Wednesday, September 15th, 2004
As politicians make grand speeches supporting our troops, families of our wounded soldiers are being told they soon will no longer receive the modest government stipend that helps them leave job and home to stay at their loved one’s hospital bedside.
The majority of the 3,974 seriously wounded soldiers are young, and few earn more than $1,600 a month, tops. Their families are often of limited means and have a hard enough time keeping up with their bills. Family members forfeit wages and risk losing their jobs altogether as they help their soldier recover.
“None of these kids left a Park Ave. townhouse to go fight,” observed one Army combat officer.
With exactly that in mind, the stipend was established in April 2003, just as the war in Iraq commenced. It lapses Sept. 30.
“I think nobody expected the war to last that long,” an Army medical official said.
Surprise, surprise. A provision making the stipend permanent, Section 632 of HR4200, the National Defense Authorization Act for Fiscal Year 2005, is languishing in Congress as if it were not a crime to compound the anxieties of wounded heroes.
A House Armed Services Committee spokesman said HR4200 was “in conference” and suggested any current benefits to wounded soldiers would only “technically” expire and “go on as has been.” Those who disagree include the Department of Defense, which allowed, “it appears there will be a gap in payment of per diem.”
Meanwhile, a nation in a multibillion-dollar war will be saving the $51 a day plus lodging expenses now accorded the mother of 23-year-old Spec. Ken Comstock of the 2nd Battalion, 108th Light Infantry, New York Army National Guard. He is at Walter Reed Army Medical Center in Washington, recovering from a head wound he suffered in Iraq. His most recent surgery involved an ear-to-ear incision and shifting tissue to stop drainage from his skull.
“He’s now in a seven- to 10-day waiting period to make sure nothing else is leaking,” said his mother, Bonnie Comstock of upstate New York.
The mother has been able to remain at his side thanks to a patient employer and the stipend. She has observed his reaction whenever she prepares to leave the room.
“He gives this bewildered look: ‘What? Where are you going?'” the mother said.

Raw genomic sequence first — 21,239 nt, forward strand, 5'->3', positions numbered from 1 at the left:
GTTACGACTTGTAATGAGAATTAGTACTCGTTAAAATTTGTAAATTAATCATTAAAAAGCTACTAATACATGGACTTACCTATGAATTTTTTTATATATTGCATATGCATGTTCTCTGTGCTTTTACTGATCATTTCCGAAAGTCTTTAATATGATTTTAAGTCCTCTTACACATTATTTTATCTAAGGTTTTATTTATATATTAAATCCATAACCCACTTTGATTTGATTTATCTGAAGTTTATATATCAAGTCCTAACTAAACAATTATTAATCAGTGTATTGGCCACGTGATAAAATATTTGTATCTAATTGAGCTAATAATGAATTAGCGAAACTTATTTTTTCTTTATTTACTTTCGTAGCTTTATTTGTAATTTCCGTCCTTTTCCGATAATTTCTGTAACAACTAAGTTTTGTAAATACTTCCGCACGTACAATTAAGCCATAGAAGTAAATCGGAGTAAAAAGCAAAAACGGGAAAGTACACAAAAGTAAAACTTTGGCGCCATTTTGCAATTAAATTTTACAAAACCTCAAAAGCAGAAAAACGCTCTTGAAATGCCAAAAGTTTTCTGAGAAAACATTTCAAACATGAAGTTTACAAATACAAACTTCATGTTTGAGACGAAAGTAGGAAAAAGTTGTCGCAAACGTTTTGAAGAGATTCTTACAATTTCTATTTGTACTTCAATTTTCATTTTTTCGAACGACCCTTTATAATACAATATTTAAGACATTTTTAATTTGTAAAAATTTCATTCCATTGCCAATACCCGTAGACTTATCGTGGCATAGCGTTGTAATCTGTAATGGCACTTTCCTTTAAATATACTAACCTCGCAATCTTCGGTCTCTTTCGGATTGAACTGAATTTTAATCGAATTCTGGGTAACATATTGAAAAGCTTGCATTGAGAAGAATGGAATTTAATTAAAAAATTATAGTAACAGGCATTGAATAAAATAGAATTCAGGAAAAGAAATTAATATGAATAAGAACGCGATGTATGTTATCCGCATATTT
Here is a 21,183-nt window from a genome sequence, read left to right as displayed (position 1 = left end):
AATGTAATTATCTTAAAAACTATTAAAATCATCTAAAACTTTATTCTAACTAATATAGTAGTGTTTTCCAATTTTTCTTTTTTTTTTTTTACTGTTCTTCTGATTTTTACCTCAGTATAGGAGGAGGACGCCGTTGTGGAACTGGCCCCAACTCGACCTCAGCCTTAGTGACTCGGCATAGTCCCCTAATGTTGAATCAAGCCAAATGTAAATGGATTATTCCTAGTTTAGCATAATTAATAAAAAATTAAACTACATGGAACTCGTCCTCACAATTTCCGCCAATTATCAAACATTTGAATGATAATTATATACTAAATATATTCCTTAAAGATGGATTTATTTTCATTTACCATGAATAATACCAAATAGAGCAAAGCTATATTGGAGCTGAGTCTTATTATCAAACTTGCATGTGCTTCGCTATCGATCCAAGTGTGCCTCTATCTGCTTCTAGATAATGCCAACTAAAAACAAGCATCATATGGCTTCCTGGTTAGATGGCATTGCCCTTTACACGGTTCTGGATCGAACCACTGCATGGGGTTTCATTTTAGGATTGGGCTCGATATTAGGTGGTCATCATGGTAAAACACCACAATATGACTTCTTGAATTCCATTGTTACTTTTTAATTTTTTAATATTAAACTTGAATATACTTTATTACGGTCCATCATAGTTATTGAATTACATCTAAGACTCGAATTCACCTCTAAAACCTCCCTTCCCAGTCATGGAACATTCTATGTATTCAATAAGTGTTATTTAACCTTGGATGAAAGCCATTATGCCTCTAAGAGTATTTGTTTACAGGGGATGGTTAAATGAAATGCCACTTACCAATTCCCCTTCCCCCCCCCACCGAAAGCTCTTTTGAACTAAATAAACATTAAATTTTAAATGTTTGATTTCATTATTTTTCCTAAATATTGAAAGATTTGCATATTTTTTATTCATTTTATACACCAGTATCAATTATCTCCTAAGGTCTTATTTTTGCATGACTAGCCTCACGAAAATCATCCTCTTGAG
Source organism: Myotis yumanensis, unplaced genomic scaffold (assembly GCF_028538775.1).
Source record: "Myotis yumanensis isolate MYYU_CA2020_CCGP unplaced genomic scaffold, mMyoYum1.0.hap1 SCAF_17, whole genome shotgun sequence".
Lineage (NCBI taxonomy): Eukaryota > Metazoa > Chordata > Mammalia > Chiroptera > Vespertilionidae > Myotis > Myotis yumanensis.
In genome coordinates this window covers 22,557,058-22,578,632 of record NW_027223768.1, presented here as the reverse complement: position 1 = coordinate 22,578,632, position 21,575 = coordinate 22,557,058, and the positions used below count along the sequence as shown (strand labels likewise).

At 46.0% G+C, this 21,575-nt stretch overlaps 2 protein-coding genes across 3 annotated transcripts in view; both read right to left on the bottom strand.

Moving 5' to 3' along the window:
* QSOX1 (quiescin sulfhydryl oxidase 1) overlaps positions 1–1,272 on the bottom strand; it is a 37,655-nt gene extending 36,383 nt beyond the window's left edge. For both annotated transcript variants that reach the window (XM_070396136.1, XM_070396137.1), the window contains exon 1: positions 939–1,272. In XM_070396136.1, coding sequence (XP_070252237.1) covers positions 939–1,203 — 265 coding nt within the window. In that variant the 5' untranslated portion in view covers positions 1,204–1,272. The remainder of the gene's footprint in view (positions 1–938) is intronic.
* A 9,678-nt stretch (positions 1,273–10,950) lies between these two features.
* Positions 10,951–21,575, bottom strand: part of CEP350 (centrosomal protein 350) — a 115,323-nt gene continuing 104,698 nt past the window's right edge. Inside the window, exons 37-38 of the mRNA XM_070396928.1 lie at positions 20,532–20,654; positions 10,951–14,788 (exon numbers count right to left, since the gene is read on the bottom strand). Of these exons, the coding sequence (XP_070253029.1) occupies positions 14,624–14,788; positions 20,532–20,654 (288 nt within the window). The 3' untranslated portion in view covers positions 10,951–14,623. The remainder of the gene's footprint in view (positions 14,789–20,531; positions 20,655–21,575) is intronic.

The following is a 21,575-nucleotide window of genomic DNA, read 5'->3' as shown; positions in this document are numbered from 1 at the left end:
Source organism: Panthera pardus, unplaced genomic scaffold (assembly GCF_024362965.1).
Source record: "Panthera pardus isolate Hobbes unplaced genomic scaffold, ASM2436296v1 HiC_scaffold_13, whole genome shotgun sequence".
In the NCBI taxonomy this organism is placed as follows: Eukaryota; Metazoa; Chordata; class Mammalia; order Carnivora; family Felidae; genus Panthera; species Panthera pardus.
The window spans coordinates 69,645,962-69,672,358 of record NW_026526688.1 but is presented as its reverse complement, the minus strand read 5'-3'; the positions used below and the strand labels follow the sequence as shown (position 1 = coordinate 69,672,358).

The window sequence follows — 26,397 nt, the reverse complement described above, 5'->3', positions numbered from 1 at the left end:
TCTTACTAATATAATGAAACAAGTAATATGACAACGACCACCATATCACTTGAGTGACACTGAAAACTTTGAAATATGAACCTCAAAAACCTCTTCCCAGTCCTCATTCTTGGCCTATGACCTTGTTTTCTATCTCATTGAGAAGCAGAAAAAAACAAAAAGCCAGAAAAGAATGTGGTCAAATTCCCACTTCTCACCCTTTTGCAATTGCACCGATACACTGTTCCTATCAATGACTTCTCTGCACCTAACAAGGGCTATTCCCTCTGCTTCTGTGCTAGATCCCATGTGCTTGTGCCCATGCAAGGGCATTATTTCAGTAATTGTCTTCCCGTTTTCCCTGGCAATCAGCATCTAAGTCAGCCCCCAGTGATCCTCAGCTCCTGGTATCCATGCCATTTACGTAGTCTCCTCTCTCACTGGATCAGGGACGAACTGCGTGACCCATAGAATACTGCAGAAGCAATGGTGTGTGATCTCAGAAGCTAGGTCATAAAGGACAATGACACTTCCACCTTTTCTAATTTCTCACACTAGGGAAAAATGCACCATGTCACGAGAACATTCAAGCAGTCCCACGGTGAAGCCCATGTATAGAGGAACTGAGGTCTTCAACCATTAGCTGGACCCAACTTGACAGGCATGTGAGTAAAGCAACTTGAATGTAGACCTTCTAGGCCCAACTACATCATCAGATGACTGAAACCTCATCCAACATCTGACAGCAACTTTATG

Her son would then point to the wall clock above the sink on the other side of the room. She would have no trouble understanding the message.
“When are you coming back? How long are you going to be?”
He would hold up one finger then another.
“One hour? Two Hours?”
She would step out only long enough to get something to eat or send an E-mail. Each time she returned, she would see anew what her presence means to him.
“He’s my firstborn,” she said yesterday. “It’s that bond.”
She was notified Aug. 23 that her son had been wounded. She flew to the hospital in Germany where he was first treated and accompanied him on the flight to Andrews Air Force base on Labor Day weekend. She has now been away from her job as a restaurant manager for three weeks.
“I don’t want to lose my job, and I don’t want to leave my son here alone,” Comstock said.
She certainly could not afford to commute, and she had used the single trip the Army provides each parent of a wounded soldier.
“They said, ‘One trip. That’s it,'” the mother said.
And as if all that were not enough, the hospital’s family assistance office informed her she would soon be losing her stipend.
“I’m like, ‘What do you mean?'” Comstock recalled.
The family assistance people, who seem as kind as anybody, suggested she call her congressman.
“I said, ‘My son was seriously wounded in Iraq and now you’re telling me I have to call somebody to ask for food and lodging?'” she recalled.
While the mother spent another day with her wounded firstborn, a columnist called the office of Rep. Ike Skelton (D-Mo.), the House Armed Services Committee’s ranking minority member. A spokeswoman was unable to predict when the bill reinstating the stipend would become law.
“They’ve just started,” she said. “Hopefully, before they adjourn in October, but your guess is as good as mine.”